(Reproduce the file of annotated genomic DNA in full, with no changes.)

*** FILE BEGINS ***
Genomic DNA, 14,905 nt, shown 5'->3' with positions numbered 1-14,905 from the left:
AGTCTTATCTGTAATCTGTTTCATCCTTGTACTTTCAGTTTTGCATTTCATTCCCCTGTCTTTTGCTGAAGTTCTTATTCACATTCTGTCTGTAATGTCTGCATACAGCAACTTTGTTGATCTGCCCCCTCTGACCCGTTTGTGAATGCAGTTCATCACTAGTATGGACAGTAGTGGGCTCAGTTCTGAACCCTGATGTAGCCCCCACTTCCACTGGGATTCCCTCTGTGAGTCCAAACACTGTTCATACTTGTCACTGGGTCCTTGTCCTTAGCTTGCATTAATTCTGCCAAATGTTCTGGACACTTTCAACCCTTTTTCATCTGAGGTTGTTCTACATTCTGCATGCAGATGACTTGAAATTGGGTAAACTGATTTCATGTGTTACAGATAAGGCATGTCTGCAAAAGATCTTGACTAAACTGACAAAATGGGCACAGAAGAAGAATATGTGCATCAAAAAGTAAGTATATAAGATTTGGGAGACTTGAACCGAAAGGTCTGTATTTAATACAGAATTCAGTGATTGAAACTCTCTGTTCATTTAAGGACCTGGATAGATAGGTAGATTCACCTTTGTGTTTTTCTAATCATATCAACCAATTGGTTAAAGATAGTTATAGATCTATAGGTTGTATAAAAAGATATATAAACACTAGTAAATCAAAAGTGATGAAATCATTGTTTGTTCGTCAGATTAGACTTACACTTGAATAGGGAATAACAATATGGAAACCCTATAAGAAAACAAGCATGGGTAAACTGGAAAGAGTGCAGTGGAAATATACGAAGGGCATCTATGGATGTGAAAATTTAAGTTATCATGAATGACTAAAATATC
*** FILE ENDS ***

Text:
Genomic DNA, 14,905 nt, shown 5'->3' with positions numbered 1-14,905 from the left:
AGTCTTATCTGTAATCTGTTTCATCCTTGTACTTTCAGTTTTGCATTTCATTCCCCTGTCTTTTGCTGAAGTTCTTATTCACATTCTGTCTGTAATGTCTGCATACAGCAACTTTGTTGATCTGCCCCCTCTGACCCGTTTGTGAATGCAGTTCATCACTAGTATGGACAGTAGTGGGCTCAGTTCTGAACCCTGATGTAGCCCCCACTTCCACTGGGATTCCCTCTGTGAGTCCAAACACTGTTCATACTTGTCACTGGGTCCTTGTCCTTAGCTTGCATTAATTCTGCCAAATGTTCTGGACACTTTCAACCCTTTTTCATCTGAGGTTGTTCTACATTCTGCATGCAGATGACTTGAAATTGGGTAAACTGATTTCATGTGTTACAGATAAGGCATGTCTGCAAAAGATCTTGACTAAACTGACAAAATGGGCACAGAAGAAGAATATGTGCATCAAAAAGTAAGTATATAAGATTTGGGAGACTTGAACCGAAAGGTCTGTATTTAATACAGAATTCAGTGATTGAAACTCTCTGTTCATTTAAGGACCTGGATAGATAGGTAGATTCACCTTTGTGTTTTTCTAATCATATCAACCAATTGGTTAAAGATAGTTATAGATCTATAGGTTGTATAAAAAGATATATAAACACTAGTAAATCAAAAGTGATGAAATCATTGTTTGTTCGTCAGATTAGACTTACACTTGAATAGGGAATAACAATATGGAAACCCTATAAGAAAACAAGCATGGGTAAACTGGAAAGAGTGCAGTGGAAATATACGAAGGGCATCTATGGATGTGAAAATTTAAGTTATCATGAATGACTAAAATATC